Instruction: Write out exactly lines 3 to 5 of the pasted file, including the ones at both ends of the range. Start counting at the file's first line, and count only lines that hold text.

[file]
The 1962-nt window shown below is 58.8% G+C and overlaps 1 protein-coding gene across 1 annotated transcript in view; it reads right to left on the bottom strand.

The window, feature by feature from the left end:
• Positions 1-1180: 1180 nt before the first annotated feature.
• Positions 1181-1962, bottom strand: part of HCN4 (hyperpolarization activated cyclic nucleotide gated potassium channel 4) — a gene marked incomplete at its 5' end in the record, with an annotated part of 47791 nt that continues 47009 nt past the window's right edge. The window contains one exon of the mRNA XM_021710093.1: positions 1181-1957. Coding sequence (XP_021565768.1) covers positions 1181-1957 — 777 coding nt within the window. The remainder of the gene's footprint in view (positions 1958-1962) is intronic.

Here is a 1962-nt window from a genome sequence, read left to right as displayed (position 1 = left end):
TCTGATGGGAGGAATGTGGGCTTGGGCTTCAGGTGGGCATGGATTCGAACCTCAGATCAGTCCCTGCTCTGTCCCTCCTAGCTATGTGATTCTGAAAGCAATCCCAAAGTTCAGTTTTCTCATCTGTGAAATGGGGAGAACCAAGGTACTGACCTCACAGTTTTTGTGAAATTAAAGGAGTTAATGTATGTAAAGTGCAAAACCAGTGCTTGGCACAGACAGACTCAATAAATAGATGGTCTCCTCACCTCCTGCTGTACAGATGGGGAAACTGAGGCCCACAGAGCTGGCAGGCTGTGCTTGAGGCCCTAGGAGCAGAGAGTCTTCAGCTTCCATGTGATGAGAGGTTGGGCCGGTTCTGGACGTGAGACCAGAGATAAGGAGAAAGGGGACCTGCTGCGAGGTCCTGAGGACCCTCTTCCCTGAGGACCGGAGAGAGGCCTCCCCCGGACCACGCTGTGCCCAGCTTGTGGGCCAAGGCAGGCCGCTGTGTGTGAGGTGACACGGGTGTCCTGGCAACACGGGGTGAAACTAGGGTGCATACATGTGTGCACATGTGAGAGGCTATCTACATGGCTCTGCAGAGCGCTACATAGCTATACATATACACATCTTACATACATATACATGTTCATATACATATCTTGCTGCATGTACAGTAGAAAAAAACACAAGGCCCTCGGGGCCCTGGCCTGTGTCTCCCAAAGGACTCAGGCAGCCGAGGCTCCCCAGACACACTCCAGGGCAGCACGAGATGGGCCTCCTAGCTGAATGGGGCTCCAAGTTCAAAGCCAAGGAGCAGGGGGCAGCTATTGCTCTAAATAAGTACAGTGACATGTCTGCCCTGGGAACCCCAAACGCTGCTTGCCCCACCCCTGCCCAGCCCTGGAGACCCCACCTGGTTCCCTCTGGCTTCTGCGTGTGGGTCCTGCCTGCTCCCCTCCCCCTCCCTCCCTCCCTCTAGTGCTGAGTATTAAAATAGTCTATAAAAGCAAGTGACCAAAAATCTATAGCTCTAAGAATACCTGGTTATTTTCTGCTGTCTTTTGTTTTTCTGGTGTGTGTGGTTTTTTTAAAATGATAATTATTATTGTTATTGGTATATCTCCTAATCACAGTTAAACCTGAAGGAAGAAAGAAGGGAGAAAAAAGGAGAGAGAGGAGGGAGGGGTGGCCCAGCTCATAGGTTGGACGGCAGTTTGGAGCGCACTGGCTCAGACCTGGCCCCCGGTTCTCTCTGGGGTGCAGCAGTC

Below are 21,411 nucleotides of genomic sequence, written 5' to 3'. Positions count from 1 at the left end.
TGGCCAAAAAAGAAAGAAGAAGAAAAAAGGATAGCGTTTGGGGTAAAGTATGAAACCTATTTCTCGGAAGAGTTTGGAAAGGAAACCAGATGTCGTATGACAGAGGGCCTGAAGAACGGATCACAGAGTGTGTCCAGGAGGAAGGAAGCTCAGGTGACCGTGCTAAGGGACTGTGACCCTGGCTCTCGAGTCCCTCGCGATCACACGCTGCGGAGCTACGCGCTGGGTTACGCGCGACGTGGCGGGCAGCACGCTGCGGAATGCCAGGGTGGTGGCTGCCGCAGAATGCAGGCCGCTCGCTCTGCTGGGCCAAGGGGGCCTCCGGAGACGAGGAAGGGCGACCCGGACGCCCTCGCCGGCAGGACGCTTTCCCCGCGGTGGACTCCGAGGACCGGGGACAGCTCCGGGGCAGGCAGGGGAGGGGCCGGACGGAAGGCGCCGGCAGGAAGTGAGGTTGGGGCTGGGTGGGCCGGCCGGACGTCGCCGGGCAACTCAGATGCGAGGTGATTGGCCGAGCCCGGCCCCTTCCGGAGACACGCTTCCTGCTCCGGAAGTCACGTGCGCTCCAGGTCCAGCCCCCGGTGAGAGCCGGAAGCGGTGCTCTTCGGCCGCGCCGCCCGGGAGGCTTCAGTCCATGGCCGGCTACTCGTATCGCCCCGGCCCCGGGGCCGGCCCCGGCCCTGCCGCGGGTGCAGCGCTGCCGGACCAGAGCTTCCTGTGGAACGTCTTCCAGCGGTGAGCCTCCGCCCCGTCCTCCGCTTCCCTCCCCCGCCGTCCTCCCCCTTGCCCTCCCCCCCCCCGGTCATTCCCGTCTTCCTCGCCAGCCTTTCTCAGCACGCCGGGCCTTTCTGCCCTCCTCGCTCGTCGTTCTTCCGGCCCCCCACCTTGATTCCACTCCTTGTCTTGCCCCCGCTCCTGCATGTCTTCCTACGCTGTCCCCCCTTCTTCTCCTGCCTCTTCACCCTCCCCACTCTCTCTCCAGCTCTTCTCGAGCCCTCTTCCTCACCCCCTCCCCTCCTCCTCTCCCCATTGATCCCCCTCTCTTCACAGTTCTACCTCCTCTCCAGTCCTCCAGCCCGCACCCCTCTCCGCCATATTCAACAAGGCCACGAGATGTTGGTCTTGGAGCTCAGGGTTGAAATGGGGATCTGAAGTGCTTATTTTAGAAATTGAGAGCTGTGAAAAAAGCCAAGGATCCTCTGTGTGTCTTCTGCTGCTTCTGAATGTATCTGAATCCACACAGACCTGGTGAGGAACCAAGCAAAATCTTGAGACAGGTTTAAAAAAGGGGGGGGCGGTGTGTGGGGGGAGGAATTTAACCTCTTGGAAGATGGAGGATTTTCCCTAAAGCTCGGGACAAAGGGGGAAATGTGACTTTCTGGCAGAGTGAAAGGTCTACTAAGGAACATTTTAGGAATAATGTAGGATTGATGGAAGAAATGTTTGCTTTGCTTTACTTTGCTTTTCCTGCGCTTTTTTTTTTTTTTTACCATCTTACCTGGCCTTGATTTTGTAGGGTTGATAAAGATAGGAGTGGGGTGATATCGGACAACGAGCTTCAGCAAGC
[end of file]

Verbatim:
• Positions 1-1180: 1180 nt before the first annotated feature.
• Positions 1181-1962, bottom strand: part of HCN4 (hyperpolarization activated cyclic nucleotide gated potassium channel 4) — a gene marked incomplete at its 5' end in the record, with an annotated part of 47791 nt that continues 47009 nt past the window's right edge. The window contains one exon of the mRNA XM_021710093.1: positions 1181-1957. Coding sequence (XP_021565768.1) covers positions 1181-1957 — 777 coding nt within the window. The remainder of the gene's footprint in view (positions 1958-1962) is intronic.

Here is a 1962-nt window from a genome sequence, read left to right as displayed (position 1 = left end):